Alan Partridge began as a gleeful media parody in the early '90s but thanks to Brexit he has evolved into a political one. In print and online, the hopelessly awkward radio DJ from Norwich, England, is used as an emblem for incompetent leadership and code word for inane political discourse.

Keep reading... Show less

The show is called Crazy Ex-Girlfriend largely because it spends time dismantling the structure that finds it easier to write women off as "crazy" than to offer them help or understanding.

In the latest episode of Crazy Ex-Girlfriend, the CW networks' highly acclaimed musical drama, the shows protagonist, Rebecca Bunch (Rachel Bloom), is at an all time low. Within the course of five episodes she has been left at the altar, cruelly lashed out at her friends, abandoned a promising new relationship, walked out of her job, had her murky mental health history exposed, slept with her ex boyfriend's ill father, and been forced to retreat to her notoriously prickly mother's (Tovah Feldshuh) uncaring guardianship. It's to the show's credit that none of this feels remotely ridiculous or emotionally manipulative.

Keep reading... Show less

To be a migrant worker in America is to relearn the basic skills of living. Imagine doing that in your 60s and 70s, when you thought you'd be retired.

Nomadland: Surviving America in the Twenty-First Century

Publisher: W. W. Norton
Author: Jessica Bruder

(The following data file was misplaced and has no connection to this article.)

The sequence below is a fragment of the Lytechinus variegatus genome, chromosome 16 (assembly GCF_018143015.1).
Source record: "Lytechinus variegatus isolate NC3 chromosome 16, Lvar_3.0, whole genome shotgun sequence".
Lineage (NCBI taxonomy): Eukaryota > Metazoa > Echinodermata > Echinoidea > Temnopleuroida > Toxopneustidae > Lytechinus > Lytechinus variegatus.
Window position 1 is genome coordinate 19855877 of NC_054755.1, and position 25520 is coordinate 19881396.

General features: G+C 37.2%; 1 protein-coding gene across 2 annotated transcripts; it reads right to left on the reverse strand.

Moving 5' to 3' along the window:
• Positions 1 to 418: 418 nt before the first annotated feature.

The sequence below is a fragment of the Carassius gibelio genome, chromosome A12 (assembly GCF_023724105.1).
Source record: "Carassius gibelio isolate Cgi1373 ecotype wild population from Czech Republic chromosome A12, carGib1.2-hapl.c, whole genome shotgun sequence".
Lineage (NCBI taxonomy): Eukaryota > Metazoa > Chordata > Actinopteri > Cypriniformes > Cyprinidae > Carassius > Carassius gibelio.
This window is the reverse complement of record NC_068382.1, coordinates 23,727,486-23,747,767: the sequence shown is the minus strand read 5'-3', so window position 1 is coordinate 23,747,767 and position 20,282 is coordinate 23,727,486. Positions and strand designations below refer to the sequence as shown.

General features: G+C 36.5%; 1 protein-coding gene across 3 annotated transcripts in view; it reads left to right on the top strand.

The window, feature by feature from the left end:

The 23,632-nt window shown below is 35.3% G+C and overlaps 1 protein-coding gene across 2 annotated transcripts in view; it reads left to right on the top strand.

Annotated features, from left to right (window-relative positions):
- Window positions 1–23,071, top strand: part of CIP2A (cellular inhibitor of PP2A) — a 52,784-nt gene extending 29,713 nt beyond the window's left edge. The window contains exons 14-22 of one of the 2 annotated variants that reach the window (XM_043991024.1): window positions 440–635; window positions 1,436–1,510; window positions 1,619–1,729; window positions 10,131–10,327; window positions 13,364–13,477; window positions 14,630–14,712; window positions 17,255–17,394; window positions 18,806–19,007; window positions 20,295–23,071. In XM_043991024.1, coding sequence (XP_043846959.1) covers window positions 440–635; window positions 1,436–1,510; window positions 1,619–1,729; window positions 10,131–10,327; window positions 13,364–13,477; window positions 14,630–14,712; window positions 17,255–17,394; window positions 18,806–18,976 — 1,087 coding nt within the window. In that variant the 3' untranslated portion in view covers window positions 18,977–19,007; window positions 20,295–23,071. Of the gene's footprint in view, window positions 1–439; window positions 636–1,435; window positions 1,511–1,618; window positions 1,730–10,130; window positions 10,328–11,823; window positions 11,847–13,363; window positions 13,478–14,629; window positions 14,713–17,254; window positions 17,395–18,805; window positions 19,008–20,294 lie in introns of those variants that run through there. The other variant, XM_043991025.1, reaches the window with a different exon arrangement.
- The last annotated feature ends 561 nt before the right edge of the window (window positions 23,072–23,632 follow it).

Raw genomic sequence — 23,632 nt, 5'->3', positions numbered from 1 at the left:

Publication date: 2017-09

There's been much hand-wringing over the state of the American economy in recent years. After the 2008 financial crisis upended middle-class families, we now live with regular media reports of recovery and growth -- as well as rising inequality and decreased social mobility. We ponder what kind of future we're creating for our children, while generally failing to consider who has already fallen between the gaps.

Keep reading... Show less

Gallagher's work often suffers unfairly beside famous husband's Raymond Carver. The Man from Kinvara should permanently remedy this.

Many years ago—it had to be 1989—my sister and I attended a poetry reading given by Tess Gallagher at California State University, Northridge's Little Playhouse. We were students, new to California and poetry. My sister had a paperback copy of Raymond Carver's Cathedral, which we'd both read with youthful admiration. We knew vaguely that he'd died, but didn't really understand the full force of his fame or talent until we unwittingly went to see his widow read.

Keep reading... Show less
Pop Ten
Mixed Media
PM Picks

© 1999-2017 All rights reserved.
Popmatters is wholly independently owned and operated.